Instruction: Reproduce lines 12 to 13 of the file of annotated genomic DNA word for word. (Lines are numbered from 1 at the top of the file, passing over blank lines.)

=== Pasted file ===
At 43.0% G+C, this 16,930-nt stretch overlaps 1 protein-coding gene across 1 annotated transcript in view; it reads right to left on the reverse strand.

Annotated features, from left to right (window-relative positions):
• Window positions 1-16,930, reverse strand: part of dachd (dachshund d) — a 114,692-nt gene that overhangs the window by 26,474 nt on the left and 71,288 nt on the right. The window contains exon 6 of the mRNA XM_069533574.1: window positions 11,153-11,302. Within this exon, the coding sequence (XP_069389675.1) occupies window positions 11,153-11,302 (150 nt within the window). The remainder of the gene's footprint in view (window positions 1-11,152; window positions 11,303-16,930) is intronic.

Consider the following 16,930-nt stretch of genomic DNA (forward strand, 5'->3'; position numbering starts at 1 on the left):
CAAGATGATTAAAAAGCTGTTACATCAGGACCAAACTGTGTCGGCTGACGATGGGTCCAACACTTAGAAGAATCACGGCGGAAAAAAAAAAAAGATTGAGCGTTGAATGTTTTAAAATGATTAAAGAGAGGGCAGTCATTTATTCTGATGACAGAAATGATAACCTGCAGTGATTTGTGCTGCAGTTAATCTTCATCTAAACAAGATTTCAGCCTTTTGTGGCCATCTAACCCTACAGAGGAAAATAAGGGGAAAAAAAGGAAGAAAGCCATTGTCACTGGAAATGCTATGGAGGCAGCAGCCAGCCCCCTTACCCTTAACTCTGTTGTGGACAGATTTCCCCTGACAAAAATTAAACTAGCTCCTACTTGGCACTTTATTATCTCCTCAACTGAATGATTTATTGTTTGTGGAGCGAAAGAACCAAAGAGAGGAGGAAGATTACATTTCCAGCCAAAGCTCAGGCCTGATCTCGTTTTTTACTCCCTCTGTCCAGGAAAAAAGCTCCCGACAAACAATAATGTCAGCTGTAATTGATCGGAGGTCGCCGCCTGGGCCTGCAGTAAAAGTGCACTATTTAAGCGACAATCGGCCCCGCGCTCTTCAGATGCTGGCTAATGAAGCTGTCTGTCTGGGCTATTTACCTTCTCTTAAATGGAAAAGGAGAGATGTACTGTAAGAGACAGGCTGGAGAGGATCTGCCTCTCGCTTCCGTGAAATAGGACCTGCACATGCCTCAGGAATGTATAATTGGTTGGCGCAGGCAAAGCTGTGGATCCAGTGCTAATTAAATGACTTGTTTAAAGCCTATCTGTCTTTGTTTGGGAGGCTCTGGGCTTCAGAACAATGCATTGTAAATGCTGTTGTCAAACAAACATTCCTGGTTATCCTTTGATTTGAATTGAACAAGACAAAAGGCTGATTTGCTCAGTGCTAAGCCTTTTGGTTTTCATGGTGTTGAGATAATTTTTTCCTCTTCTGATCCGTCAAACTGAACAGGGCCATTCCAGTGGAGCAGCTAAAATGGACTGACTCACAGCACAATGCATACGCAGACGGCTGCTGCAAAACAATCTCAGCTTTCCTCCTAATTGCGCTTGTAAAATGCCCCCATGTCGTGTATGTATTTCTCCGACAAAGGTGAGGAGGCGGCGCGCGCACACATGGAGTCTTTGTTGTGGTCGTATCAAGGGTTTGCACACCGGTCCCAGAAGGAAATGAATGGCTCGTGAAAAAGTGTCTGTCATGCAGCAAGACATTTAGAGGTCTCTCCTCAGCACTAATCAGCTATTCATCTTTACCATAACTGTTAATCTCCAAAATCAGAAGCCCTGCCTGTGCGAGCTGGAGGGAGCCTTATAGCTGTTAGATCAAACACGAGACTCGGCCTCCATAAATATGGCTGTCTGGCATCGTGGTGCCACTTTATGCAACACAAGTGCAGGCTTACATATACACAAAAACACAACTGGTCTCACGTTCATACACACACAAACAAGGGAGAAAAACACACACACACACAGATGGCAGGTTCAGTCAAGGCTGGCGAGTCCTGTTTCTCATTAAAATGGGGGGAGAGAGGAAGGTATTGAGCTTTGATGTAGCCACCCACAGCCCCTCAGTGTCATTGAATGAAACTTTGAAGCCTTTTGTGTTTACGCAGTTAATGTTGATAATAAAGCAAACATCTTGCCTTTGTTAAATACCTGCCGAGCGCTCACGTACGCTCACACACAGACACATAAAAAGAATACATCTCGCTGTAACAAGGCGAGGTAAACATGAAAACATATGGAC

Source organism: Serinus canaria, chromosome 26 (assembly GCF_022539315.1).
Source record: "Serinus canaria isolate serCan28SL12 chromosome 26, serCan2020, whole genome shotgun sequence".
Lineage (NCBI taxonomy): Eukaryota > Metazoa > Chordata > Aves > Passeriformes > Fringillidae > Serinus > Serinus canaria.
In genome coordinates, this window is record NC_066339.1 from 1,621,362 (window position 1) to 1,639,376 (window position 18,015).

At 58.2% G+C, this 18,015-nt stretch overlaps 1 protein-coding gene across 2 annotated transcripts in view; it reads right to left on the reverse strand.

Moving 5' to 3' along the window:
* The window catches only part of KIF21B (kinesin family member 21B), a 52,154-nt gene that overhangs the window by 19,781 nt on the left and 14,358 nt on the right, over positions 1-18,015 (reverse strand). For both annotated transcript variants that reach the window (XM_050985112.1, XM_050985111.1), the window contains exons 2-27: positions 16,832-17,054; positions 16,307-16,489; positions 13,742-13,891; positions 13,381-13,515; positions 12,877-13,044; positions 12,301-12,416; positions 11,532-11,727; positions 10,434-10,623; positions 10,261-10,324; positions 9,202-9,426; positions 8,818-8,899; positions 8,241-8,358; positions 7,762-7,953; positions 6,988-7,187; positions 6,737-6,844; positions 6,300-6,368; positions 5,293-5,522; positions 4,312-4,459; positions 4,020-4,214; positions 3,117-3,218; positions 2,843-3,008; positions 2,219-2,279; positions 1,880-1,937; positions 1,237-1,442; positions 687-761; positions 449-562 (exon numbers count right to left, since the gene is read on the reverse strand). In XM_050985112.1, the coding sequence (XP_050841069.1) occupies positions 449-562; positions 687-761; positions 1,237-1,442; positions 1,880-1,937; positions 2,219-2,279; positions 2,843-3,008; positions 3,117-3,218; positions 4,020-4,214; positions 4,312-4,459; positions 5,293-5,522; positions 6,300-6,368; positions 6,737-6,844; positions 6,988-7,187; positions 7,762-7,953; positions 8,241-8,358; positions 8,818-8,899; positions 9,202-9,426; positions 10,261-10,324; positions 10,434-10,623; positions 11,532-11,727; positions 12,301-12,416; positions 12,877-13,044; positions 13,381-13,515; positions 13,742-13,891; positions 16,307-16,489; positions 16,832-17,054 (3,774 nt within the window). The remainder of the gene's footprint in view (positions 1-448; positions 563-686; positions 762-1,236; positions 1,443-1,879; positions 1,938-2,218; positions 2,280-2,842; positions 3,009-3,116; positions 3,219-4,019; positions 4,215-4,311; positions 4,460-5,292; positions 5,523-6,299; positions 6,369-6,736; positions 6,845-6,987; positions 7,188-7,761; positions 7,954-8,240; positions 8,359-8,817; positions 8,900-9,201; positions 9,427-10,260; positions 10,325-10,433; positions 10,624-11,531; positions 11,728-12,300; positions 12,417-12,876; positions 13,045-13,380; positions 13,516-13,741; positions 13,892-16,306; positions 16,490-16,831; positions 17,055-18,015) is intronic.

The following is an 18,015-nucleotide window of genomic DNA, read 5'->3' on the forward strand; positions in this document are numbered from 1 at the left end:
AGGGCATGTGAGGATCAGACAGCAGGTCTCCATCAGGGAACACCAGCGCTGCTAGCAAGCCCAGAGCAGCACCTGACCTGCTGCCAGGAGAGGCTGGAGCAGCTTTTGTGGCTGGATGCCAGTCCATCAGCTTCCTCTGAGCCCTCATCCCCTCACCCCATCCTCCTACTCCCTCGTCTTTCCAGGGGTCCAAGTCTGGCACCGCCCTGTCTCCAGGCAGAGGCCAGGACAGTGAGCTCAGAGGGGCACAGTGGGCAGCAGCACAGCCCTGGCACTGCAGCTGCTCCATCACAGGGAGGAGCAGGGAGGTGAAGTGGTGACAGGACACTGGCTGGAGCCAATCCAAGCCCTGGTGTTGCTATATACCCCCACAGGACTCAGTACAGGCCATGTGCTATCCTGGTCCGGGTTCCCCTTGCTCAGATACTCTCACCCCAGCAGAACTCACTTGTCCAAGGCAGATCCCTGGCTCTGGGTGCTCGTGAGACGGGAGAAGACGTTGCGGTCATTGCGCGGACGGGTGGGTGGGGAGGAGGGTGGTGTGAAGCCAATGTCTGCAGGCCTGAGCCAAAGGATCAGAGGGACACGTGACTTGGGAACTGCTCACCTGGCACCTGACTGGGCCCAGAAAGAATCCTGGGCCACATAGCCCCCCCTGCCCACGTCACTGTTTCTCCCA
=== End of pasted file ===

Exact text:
* The window catches only part of KIF21B (kinesin family member 21B), a 52,154-nt gene that overhangs the window by 19,781 nt on the left and 14,358 nt on the right, over positions 1-18,015 (reverse strand). For both annotated transcript variants that reach the window (XM_050985112.1, XM_050985111.1), the window contains exons 2-27: positions 16,832-17,054; positions 16,307-16,489; positions 13,742-13,891; positions 13,381-13,515; positions 12,877-13,044; positions 12,301-12,416; positions 11,532-11,727; positions 10,434-10,623; positions 10,261-10,324; positions 9,202-9,426; positions 8,818-8,899; positions 8,241-8,358; positions 7,762-7,953; positions 6,988-7,187; positions 6,737-6,844; positions 6,300-6,368; positions 5,293-5,522; positions 4,312-4,459; positions 4,020-4,214; positions 3,117-3,218; positions 2,843-3,008; positions 2,219-2,279; positions 1,880-1,937; positions 1,237-1,442; positions 687-761; positions 449-562 (exon numbers count right to left, since the gene is read on the reverse strand). In XM_050985112.1, the coding sequence (XP_050841069.1) occupies positions 449-562; positions 687-761; positions 1,237-1,442; positions 1,880-1,937; positions 2,219-2,279; positions 2,843-3,008; positions 3,117-3,218; positions 4,020-4,214; positions 4,312-4,459; positions 5,293-5,522; positions 6,300-6,368; positions 6,737-6,844; positions 6,988-7,187; positions 7,762-7,953; positions 8,241-8,358; positions 8,818-8,899; positions 9,202-9,426; positions 10,261-10,324; positions 10,434-10,623; positions 11,532-11,727; positions 12,301-12,416; positions 12,877-13,044; positions 13,381-13,515; positions 13,742-13,891; positions 16,307-16,489; positions 16,832-17,054 (3,774 nt within the window). The remainder of the gene's footprint in view (positions 1-448; positions 563-686; positions 762-1,236; positions 1,443-1,879; positions 1,938-2,218; positions 2,280-2,842; positions 3,009-3,116; positions 3,219-4,019; positions 4,215-4,311; positions 4,460-5,292; positions 5,523-6,299; positions 6,369-6,736; positions 6,845-6,987; positions 7,188-7,761; positions 7,954-8,240; positions 8,359-8,817; positions 8,900-9,201; positions 9,427-10,260; positions 10,325-10,433; positions 10,624-11,531; positions 11,728-12,300; positions 12,417-12,876; positions 13,045-13,380; positions 13,516-13,741; positions 13,892-16,306; positions 16,490-16,831; positions 17,055-18,015) is intronic.

The following is an 18,015-nucleotide window of genomic DNA, read 5'->3' on the forward strand; positions in this document are numbered from 1 at the left end: